I don’t ever want to forget the man on the bike. Or how one of our hosts, Sheldon, forever changed my opinion on Arnold Schwarzenegger.  Nor do I want to forget what we learned tonight. That “south central Pennsylvania is the snacks capital of the world.” I don’t want to forget the fun we had on the biggest hill we’ve faced yet, as Abby took on her “Van Gogh” persona, and took dozens of soon-to-be-deleted photographs. I won’t forget Kim, the woman who ran her coffee shop like it was her home. The woman whose face remained resting in a smile, who welcomed us into her shop with warm coffee and stories to share. I don’t want to forget the first celebrity spotting we had, when a woman backed her BMW up a hill to tell us she recognized us from facebook, she was praying for us, and she would be donating money to JOIN for us. Most of all though, I don’t want to forget the man on the bike. What an imposition he was. What a know-it-all. What a ridiculous claim he made that the big war was coming. The one to end all wars. The one that the powers-that-be had been planning. The one that would kill all obese and technology-reliant people. What a character. What an un-self aware person. What a strangely caring, and concerned neighbor he was to us. What a fucking character. Like the man outside the auto body shop said, “it’s the journey, not the destination.” And this journey has had a cast of characters with more quotes than we can write down, and more wisdom to share than we could absorb in a lifetime. These journal entries are not being written by me, they are being colored by the beautifully unique individuals that are filling our days, feeding our hearts and fulfilling all the fantasies that we had about this trip, and the wonderful people we would meet along the way.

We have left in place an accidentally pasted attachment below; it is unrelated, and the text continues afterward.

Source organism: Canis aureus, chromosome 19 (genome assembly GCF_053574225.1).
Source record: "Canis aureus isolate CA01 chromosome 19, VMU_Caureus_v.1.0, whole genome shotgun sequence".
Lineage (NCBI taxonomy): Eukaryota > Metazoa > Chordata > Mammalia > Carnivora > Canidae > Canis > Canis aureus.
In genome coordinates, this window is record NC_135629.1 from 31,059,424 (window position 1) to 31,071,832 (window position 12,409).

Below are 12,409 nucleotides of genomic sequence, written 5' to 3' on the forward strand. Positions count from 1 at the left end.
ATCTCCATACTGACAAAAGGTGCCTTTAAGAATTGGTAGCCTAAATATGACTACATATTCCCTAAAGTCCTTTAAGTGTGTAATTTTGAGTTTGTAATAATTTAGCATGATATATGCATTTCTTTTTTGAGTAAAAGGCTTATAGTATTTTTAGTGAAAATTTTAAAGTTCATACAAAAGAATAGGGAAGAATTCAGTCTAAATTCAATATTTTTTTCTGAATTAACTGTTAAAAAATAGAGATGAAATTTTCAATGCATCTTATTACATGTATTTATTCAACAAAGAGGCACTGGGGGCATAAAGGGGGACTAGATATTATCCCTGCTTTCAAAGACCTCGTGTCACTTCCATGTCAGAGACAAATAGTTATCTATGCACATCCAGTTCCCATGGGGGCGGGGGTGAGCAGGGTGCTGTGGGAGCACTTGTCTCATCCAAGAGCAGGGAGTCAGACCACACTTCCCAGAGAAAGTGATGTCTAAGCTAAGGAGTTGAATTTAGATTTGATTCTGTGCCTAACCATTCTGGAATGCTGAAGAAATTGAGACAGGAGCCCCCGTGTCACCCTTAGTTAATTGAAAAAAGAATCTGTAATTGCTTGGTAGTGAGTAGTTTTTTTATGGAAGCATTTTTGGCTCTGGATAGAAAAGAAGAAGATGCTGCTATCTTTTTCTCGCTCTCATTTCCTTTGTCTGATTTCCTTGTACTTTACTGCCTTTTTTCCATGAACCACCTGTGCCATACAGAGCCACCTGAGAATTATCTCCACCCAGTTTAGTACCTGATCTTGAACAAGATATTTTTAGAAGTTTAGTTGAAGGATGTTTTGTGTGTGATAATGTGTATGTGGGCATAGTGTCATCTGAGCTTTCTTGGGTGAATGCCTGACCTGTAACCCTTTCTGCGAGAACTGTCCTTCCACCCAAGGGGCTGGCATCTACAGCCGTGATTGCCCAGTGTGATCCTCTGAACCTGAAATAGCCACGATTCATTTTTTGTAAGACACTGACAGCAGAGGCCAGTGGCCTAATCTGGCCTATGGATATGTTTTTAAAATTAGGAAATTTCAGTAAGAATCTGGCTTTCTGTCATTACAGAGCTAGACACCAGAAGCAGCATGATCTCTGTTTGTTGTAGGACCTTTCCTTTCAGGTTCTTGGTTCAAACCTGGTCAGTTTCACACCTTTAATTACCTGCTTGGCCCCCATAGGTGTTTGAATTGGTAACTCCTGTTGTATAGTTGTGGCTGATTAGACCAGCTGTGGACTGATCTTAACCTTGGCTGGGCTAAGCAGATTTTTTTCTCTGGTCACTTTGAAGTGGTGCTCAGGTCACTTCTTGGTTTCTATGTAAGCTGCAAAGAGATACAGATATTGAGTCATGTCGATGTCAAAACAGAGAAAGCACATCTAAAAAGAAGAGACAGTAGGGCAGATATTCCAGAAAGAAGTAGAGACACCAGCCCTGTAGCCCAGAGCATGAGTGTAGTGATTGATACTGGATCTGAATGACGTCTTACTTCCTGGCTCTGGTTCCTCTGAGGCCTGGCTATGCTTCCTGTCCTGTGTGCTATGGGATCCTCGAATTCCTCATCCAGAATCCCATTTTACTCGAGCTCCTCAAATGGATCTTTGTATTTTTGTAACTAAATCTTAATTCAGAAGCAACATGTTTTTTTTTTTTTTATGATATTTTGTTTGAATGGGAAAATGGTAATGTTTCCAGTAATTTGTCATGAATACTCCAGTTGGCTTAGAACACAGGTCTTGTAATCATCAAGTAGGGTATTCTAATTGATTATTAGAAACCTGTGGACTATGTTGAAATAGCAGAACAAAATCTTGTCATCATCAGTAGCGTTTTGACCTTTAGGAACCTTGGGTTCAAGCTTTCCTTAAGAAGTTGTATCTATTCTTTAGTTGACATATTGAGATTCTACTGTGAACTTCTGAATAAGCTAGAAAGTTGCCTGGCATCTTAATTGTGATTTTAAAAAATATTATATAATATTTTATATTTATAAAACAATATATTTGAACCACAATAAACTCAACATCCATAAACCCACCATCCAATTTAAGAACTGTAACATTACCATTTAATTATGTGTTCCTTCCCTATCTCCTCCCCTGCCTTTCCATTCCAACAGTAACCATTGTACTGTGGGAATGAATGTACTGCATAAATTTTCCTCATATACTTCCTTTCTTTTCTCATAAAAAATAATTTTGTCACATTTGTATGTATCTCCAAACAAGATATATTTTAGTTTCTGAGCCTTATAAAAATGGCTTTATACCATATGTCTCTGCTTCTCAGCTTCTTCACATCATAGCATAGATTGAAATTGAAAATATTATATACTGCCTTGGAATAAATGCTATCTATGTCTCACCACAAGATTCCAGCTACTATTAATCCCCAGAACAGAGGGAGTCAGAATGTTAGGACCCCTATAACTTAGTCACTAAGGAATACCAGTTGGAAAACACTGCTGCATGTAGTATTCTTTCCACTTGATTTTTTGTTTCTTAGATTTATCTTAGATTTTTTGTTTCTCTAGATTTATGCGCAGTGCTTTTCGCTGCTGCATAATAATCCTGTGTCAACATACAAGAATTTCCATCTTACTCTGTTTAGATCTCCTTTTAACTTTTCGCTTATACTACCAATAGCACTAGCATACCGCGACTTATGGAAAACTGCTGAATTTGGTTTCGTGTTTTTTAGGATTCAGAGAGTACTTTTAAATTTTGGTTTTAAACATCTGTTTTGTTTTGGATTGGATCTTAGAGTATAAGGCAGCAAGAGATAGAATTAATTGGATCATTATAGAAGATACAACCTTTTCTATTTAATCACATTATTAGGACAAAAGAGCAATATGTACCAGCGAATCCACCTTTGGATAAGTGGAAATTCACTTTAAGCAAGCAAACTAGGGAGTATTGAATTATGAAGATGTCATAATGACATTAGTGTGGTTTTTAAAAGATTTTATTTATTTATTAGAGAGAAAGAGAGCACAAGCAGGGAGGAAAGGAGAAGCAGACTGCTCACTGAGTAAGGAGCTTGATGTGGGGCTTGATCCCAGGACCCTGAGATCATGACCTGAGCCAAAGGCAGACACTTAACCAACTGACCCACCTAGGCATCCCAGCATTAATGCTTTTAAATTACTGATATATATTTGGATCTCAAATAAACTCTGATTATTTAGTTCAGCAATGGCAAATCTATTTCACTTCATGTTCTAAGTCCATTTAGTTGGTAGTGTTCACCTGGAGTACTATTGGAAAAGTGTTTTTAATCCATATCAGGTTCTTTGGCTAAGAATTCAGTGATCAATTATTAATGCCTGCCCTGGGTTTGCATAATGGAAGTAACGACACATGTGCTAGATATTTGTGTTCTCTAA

— Danny

Van Gogh’s work at her finest.

Van Gogh not taking photo time seriously

Days 17-20 – Downingtown to Hanover

The past couple days we walked from Downingstown, PA to Hanover, PA stopping in Christiana, Hallam, Lancaster and York. While in Lancaster we stayed with couch surfing hosts Sheldon and Naomi. After hearing we had done Americorps, Sheldon and Naomi invited their family friends Amy and Kerry over, who are both NCCC Americorp alums. Amy now works for an organization building affordable housing in Lancaster, and Kerry will be biking across part of the country, and building affordable homes along the way, with a program called Bike to Build. Stay tuned for a blog post to learn more about the affordable housing issues affecting Lancaster.

We owe a big thanks to Sheldon and Naomi for their hospitality, and for connecting us with their friends, Roger and Donna, who later hosted us in York.

We head to Gettysburg today, and will be camping in state forests for the next few nights!

big hill

Danny taking on a huge hill east of York


Outside Hanover, PA


Downtown York, PA

Walking with Dignity

It takes five minutes to drive through a town like Coatesville, Pennsylvania, but in the forty minutes it took us to walk, we were struck by the simple beauty of it’s design, and the warmth and hospitality of the residents we encountered.

Take Tom, for instance. Our first interaction in the town, Tom had a handsome, white beard, a round face, and United States Army veteran hat atop his head. Tom was outside his home, shoveling snow, when we came walking by with our massive pushcart and neon safety vests. We helped him shovel his walkway, he shared stories from his childhood in Coatesville, and from his experience in the army, and soon we had developed a rapport with this stranger. Before we parted ways, Tom made a donation to JOIN, paid for our lunch, and urged us to be safe on our journey with the sincerity of a close friend.